Concerning Abatements

Concerning Abatements, Letter from Dunamace Strongarm of Eaton, Nord-Draco Herald-Pursuivant of Arms in Ordinary, Royal College of Heralds

A heraldic abatement is a modification to the achievement of a family or individual to denote disgrace, dishonourable deeds and behaviour, and treason.

In some cases an achievement may be daubed with a stain, such as a purple mark in the case of House Plantagenet, or the arms may only be viewed inverted.

The peculiar abatement of the Order of the Round Table was, as we can observe from the heraldic designs we have prepared for you, a bend, dexter, sable, surmounted by a lance, gules. Or, as it was commonly known, the Red Lance of Treachery.

Though we have been unable to discover its exact origins, the Red Lance of Treachery is first mentioned in reports surrounding the revolt of the Queen’s Champion. Those knights and courtiers who were implicit in the kidnap of Queen Guinevere, and the flight of the Champion, were forever marked with dishonour by having their achievements vandalised with the black bend and the Red Lance. You’ll notice I’m sure that as an abatement the heralds have used the lance, a lot.

Our deductions suggest that the practice was inspired by the death of Sir Agravain; note that on his achievement a red lance is visible on the chief, above a red hand as the main charge. The histories tell us that Sir Agravain was the first to fall to the Champion’s revolt, having barred the way when the Champion and Queen Guinevere fled Camelot. The arms are suggested to have been recoloured posthumously, leading us to believe that the red lance here, and the red hand, indicate the blood Sir Agravain shed in waylaying the Queen’s Champion. Thus, we believe, that from this the Red Lance of Treachery came into being as an abatement.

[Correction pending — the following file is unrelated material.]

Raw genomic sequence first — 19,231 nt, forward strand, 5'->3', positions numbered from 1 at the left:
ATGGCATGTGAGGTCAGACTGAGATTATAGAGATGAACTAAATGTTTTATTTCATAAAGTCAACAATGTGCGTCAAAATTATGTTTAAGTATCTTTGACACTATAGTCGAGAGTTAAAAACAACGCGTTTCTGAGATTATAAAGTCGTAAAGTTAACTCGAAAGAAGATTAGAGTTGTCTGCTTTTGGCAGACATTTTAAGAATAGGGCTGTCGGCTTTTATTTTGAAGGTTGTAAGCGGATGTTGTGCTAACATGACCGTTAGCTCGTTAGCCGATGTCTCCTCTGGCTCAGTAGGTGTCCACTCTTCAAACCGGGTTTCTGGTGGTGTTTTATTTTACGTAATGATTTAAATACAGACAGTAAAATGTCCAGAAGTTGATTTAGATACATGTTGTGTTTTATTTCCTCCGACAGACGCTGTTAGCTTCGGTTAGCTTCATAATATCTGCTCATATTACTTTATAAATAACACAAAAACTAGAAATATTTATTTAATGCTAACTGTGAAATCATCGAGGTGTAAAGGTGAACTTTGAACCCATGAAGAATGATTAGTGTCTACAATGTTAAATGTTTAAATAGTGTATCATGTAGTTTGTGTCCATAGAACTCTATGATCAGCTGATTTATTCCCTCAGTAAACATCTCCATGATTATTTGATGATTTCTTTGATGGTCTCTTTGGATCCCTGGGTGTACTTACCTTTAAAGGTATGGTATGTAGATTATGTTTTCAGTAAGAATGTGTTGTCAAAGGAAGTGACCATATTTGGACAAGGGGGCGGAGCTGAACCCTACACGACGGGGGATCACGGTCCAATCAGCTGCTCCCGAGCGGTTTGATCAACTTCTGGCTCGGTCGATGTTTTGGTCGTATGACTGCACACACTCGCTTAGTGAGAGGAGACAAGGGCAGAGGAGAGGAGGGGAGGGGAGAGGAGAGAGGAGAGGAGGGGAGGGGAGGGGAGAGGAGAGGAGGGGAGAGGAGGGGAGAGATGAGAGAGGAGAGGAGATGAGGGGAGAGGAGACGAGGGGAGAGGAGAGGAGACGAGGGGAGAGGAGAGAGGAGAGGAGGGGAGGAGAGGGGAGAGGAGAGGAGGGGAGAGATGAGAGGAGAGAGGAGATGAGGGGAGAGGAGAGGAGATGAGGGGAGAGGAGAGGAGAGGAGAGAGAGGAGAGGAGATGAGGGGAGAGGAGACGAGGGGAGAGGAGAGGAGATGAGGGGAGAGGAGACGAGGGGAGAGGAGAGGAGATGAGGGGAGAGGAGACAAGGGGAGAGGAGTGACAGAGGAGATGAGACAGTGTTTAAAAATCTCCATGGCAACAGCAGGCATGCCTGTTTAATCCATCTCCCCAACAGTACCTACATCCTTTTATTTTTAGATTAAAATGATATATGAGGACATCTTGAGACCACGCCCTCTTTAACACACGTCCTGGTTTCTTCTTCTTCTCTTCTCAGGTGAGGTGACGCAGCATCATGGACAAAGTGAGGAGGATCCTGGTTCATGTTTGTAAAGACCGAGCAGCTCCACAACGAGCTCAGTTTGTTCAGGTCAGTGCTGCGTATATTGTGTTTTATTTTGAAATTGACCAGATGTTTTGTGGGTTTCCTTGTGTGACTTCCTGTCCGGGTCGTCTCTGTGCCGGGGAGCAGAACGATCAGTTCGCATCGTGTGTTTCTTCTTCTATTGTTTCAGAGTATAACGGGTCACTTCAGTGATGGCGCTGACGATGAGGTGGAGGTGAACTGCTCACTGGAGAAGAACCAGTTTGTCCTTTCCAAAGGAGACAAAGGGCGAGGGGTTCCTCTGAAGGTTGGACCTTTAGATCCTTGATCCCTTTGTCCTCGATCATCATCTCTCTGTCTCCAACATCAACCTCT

This practice of using the Red Lance as an abatement appears to have been carried over during Sir Mordred’s uprising against his uncle, the High King.

Interestingly, other armorial affectations we have discovered is that the inclusion of three ravens in an achievement appears to denote a personal award of service bestowed by the Lady Morgana. This is categorically not an abatement, although some of the knights who received this award were marked with the Red Lance later, having taken up Sir Mordred’s cause.

Of particular note are the arms of Sir Galahad; his achievement bears the soaring, golden falcon of his father’s house, overlaid with the Red Lance of Treachery. We do not believe that the Queen’s Champion used his family arms as his personal achievement – indeed we can, to the surprise of none, find no record of the arms of the Champion. Although Sir Galahad disinherited himself from House Falco, and became adopted into House Corvidae, he continued to use his traditional arms. It is believed that he bore the Red Lance of Treachery as a mark of penance, to attempt to atone for the great treason of his father.

House Falco, and the successor house, House Falcon, either by order or by choice, altered their achievement to display azure, a falcon, displayed, affronte, wings elevated, on a field sable. Presumable also as a mark of penance.

If you, or any member of the court, require any advice or explanation of any other element of heraldic lore, we at the Royal College of Heraldry are bound, and honoured, to serve.

Yours, In faith and in service to the King, Dunamace Strongarm of Eaton, Nord-Draco Herald-Pursuivant of Arms in Ordinary, Royal College of Heralds